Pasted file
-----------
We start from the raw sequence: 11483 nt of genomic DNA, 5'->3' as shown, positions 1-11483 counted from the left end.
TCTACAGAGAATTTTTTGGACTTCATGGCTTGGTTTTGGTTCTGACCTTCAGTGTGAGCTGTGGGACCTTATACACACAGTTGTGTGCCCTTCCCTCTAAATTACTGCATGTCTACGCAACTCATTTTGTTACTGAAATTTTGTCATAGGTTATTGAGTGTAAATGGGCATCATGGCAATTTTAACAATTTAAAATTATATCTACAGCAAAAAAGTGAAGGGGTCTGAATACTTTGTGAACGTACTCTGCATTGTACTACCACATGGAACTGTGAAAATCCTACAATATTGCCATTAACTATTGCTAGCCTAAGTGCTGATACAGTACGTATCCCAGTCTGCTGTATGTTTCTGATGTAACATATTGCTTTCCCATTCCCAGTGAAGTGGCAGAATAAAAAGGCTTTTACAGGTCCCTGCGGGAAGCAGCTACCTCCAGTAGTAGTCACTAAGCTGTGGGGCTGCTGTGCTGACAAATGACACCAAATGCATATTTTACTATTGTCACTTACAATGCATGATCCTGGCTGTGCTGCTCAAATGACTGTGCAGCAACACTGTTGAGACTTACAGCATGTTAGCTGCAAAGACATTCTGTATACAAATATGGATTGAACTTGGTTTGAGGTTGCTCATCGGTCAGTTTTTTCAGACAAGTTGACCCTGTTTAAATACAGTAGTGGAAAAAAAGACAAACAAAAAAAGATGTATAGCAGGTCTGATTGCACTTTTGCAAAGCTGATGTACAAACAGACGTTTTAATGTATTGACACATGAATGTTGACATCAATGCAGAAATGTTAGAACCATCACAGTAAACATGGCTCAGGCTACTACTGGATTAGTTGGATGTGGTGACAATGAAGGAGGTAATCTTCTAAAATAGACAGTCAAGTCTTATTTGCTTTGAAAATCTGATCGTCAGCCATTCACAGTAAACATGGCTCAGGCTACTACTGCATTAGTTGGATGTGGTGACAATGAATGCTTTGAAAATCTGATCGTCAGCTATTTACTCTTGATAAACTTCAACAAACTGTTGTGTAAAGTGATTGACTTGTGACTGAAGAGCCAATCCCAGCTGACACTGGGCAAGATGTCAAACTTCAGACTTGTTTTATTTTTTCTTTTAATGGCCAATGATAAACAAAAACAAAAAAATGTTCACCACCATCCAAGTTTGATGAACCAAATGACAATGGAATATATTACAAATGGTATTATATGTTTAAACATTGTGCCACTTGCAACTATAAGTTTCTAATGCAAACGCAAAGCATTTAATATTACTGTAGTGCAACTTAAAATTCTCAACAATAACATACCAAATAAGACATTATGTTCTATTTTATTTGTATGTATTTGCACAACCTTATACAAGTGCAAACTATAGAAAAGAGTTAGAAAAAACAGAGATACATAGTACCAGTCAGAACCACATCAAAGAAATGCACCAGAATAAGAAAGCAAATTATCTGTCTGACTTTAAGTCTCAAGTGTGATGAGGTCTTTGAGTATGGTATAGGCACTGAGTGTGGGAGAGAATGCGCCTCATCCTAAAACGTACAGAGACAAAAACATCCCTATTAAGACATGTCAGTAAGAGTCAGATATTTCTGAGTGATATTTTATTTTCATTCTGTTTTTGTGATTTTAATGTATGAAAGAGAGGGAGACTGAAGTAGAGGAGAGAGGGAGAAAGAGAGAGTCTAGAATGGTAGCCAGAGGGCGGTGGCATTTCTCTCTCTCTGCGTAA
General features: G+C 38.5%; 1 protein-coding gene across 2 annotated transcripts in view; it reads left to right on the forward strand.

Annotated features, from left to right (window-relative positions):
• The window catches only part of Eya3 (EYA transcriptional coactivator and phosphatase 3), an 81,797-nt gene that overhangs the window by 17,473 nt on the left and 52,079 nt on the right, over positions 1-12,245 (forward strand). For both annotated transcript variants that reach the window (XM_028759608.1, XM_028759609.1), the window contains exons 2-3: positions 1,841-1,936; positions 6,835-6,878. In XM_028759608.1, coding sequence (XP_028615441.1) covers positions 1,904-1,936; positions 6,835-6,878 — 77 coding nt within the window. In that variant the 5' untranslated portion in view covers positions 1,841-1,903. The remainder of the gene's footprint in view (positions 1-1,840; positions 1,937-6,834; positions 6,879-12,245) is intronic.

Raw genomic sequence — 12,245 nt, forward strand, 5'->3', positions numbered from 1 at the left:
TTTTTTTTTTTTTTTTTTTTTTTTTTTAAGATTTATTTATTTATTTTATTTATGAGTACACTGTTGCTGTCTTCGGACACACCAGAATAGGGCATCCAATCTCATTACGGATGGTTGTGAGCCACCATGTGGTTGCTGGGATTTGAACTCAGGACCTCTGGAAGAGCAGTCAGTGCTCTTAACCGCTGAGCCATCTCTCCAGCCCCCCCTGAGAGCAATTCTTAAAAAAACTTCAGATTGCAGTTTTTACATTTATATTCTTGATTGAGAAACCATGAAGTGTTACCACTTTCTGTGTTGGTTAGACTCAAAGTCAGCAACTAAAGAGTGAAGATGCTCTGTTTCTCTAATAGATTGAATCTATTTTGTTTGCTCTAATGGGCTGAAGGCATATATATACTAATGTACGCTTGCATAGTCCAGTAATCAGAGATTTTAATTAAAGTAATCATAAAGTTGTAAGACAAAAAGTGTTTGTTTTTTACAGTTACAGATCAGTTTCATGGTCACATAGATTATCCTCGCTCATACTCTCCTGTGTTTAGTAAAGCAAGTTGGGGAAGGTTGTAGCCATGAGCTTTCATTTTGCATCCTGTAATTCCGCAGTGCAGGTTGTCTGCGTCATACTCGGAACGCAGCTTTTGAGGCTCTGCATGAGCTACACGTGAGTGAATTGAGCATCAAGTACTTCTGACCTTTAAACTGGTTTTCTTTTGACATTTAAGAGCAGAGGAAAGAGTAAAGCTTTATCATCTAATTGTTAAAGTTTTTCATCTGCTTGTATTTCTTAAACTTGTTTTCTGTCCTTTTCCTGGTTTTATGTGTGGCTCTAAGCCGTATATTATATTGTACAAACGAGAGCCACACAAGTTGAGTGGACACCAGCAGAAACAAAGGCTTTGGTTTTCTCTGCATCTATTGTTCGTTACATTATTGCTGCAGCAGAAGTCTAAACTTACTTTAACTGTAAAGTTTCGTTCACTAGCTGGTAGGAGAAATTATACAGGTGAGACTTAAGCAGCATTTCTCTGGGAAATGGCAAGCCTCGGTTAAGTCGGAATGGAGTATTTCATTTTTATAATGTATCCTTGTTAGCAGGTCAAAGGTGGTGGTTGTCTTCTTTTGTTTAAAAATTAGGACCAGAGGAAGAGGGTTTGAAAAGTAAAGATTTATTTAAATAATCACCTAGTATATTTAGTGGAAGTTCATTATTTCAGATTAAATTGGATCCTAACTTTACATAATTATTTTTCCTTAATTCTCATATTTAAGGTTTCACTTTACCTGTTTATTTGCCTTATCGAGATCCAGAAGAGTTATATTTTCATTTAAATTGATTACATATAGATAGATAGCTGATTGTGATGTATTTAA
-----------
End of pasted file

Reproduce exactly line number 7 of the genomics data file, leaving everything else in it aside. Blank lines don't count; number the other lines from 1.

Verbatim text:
TTTTTTTTTTTTTTTTTTTTTTTTTTTAAGATTTATTTATTTATTTTATTTATGAGTACACTGTTGCTGTCTTCGGACACACCAGAATAGGGCATCCAATCTCATTACGGATGGTTGTGAGCCACCATGTGGTTGCTGGGATTTGAACTCAGGACCTCTGGAAGAGCAGTCAGTGCTCTTAACCGCTGAGCCATCTCTCCAGCCCCCCCTGAGAGCAATTCTTAAAAAAACTTCAGATTGCAGTTTTTACATTTATATTCTTGATTGAGAAACCATGAAGTGTTACCACTTTCTGTGTTGGTTAGACTCAAAGTCAGCAACTAAAGAGTGAAGATGCTCTGTTTCTCTAATAGATTGAATCTATTTTGTTTGCTCTAATGGGCTGAAGGCATATATATACTAATGTACGCTTGCATAGTCCAGTAATCAGAGATTTTAATTAAAGTAATCATAAAGTTGTAAGACAAAAAGTGTTTGTTTTTTACAGTTACAGATCAGTTTCATGGTCACATAGATTATCCTCGCTCATACTCTCCTGTGTTTAGTAAAGCAAGTTGGGGAAGGTTGTAGCCATGAGCTTTCATTTTGCATCCTGTAATTCCGCAGTGCAGGTTGTCTGCGTCATACTCGGAACGCAGCTTTTGAGGCTCTGCATGAGCTACACGTGAGTGAATTGAGCATCAAGTACTTCTGACCTTTAAACTGGTTTTCTTTTGACATTTAAGAGCAGAGGAAAGAGTAAAGCTTTATCATCTAATTGTTAAAGTTTTTCATCTGCTTGTATTTCTTAAACTTGTTTTCTGTCCTTTTCCTGGTTTTATGTGTGGCTCTAAGCCGTATATTATATTGTACAAACGAGAGCCACACAAGTTGAGTGGACACCAGCAGAAACAAAGGCTTTGGTTTTCTCTGCATCTATTGTTCGTTACATTATTGCTGCAGCAGAAGTCTAAACTTACTTTAACTGTAAAGTTTCGTTCACTAGCTGGTAGGAGAAATTATACAGGTGAGACTTAAGCAGCATTTCTCTGGGAAATGGCAAGCCTCGGTTAAGTCGGAATGGAGTATTTCATTTTTATAATGTATCCTTGTTAGCAGGTCAAAGGTGGTGGTTGTCTTCTTTTGTTTAAAAATTAGGACCAGAGGAAGAGGGTTTGAAAAGTAAAGATTTATTTAAATAATCACCTAGTATATTTAGTGGAAGTTCATTATTTCAGATTAAATTGGATCCTAACTTTACATAATTATTTTTCCTTAATTCTCATATTTAAGGTTTCACTTTACCTGTTTATTTGCCTTATCGAGATCCAGAAGAGTTATATTTTCATTTAAATTGATTACATATAGATAGATAGCTGATTGTGATGTATTTAA